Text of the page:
April 4, 2024

Herbicide Dacthal Poses “Significant Health Risks” to Pregnant People, EPA Warns

On April 1, EPA issued a warning that the herbicide dimethyl tetrachloroterephthalate, also known as DCPA or by the trade name Dacthal, presents “significant health risks to pregnant individuals and their developing babies.” The agency also issued a letter to AMVAC, the manufacturer of DCPA, that restates the chemical’s health risks and notifies the company of EPA’s intent to protect workers and others exposed to it. Due to the health risks associated with DCPA, EPA is considering further action under the Federal Insecticide, Fungicide, and Rodenticide Act (FIFRA).

DCPA is registered for use in controlling weeds in agricultural and non-agricultural settings, but its primary use is on crops including broccoli, Brussels sprouts, cabbage, and onions, EPA’s press release explains. In 2023, the agency released a risk assessment on DCPA as part of the registration review process, which requires reevaluation of pesticides every 15 years. This risk assessment determined that pregnant people exposed to the herbicide could experience changes in thyroid hormone levels linked to low birth weight, decreased IQ, and impaired motor skills in their developing babies. Health risks persisted even after engineering controls and personal protective equipment were used. Pregnant people and their developing babies may be at risk when entering or working in areas where DCPA has been applied, including golf courses and athletic fields. Unsafe levels of DCPA may remain for more than 25 days after treatment, EPA found.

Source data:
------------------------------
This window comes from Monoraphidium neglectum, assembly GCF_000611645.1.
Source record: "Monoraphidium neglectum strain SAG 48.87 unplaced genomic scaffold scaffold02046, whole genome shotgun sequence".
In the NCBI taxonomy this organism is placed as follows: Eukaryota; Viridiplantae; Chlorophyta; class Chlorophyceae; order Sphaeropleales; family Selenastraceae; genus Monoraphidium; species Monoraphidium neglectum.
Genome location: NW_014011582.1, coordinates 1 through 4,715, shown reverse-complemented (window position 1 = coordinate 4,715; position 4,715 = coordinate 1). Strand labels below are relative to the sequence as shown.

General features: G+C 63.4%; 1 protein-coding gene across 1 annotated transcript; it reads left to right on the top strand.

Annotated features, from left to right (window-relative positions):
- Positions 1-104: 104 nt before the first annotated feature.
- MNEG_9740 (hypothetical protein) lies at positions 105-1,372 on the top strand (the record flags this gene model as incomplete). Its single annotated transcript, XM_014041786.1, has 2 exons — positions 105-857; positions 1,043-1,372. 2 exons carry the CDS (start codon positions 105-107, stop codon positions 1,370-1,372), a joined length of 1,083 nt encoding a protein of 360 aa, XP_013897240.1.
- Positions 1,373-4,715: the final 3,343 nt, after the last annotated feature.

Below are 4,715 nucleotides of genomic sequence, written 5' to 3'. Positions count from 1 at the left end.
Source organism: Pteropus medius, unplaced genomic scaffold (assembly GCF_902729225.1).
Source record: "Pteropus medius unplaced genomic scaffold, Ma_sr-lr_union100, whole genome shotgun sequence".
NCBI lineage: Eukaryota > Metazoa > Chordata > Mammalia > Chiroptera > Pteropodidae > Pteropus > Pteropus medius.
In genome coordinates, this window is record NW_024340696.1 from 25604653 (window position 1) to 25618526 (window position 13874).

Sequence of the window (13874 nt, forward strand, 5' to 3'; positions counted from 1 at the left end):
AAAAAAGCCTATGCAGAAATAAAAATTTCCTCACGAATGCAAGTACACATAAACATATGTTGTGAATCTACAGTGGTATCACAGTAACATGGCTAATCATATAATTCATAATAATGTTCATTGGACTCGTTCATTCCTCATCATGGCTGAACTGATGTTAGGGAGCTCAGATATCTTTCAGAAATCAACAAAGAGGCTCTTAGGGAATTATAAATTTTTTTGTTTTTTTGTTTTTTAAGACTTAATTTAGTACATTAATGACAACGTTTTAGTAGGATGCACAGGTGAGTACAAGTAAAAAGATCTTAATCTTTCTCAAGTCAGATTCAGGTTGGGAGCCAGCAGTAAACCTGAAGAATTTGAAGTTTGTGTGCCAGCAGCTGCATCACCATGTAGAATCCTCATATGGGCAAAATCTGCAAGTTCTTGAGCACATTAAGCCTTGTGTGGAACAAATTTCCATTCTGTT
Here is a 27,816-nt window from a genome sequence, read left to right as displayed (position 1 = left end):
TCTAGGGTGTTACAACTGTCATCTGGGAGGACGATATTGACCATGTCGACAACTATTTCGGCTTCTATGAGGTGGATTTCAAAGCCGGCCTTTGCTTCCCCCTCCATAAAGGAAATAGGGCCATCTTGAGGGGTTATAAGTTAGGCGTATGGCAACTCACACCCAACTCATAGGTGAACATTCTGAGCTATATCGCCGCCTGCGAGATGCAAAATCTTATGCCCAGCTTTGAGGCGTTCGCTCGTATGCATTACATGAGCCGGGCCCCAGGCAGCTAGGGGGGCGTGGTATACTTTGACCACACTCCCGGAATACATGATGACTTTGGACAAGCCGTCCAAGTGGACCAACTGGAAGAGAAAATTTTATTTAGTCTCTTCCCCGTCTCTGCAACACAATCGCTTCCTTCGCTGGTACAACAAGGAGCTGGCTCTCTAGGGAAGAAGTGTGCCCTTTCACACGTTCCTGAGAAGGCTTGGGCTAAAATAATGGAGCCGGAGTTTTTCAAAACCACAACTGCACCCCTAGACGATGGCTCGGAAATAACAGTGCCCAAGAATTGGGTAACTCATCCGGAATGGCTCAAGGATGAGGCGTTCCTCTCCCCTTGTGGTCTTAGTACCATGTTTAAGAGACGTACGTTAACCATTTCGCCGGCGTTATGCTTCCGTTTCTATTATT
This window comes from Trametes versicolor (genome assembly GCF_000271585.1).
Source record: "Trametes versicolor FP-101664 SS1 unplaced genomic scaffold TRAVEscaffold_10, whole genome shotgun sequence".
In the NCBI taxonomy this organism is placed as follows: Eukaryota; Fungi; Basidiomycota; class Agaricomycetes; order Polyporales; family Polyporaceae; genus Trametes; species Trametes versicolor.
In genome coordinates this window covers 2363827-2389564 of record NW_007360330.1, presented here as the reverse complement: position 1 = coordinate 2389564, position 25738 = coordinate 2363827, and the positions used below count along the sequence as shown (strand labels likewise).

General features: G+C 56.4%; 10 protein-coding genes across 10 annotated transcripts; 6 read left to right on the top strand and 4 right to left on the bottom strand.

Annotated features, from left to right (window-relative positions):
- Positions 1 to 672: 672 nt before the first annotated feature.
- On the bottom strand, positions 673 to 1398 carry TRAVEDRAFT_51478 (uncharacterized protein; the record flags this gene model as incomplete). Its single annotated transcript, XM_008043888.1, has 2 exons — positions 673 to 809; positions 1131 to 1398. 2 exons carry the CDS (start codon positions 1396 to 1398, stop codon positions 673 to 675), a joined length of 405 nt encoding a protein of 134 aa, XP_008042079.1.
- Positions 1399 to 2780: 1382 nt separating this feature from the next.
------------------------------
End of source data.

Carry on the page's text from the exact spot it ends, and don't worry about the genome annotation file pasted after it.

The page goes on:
In 2023, EPA suspended the registration for the DCPA technical-grade product, which is used to manufacture end-use products, citing the manufacturer’s failure to submit requested data on the chemical’s health effects for almost 10 years. EPA rescinded the suspension following AMVAC’s provision of the requested documents, and the company voluntarily cancelled the use of DCPA on turf in December 2023. However, “unacceptable risks from agricultural use remained,” states EPA.

“When serious risks are identified, EPA can take action under FIFRA to suspend or cancel a pesticide,” the agency notes. “EPA is considering these tools as it moves forward with the DCPA registration review, but in light of the serious risks posed by DCPA, chose to warn the public of them at this time as it continues its work.”

More information may be found in EPA’s press release. Documents related to EPA’s actions on DCPA are available in the docket on Regulations.gov.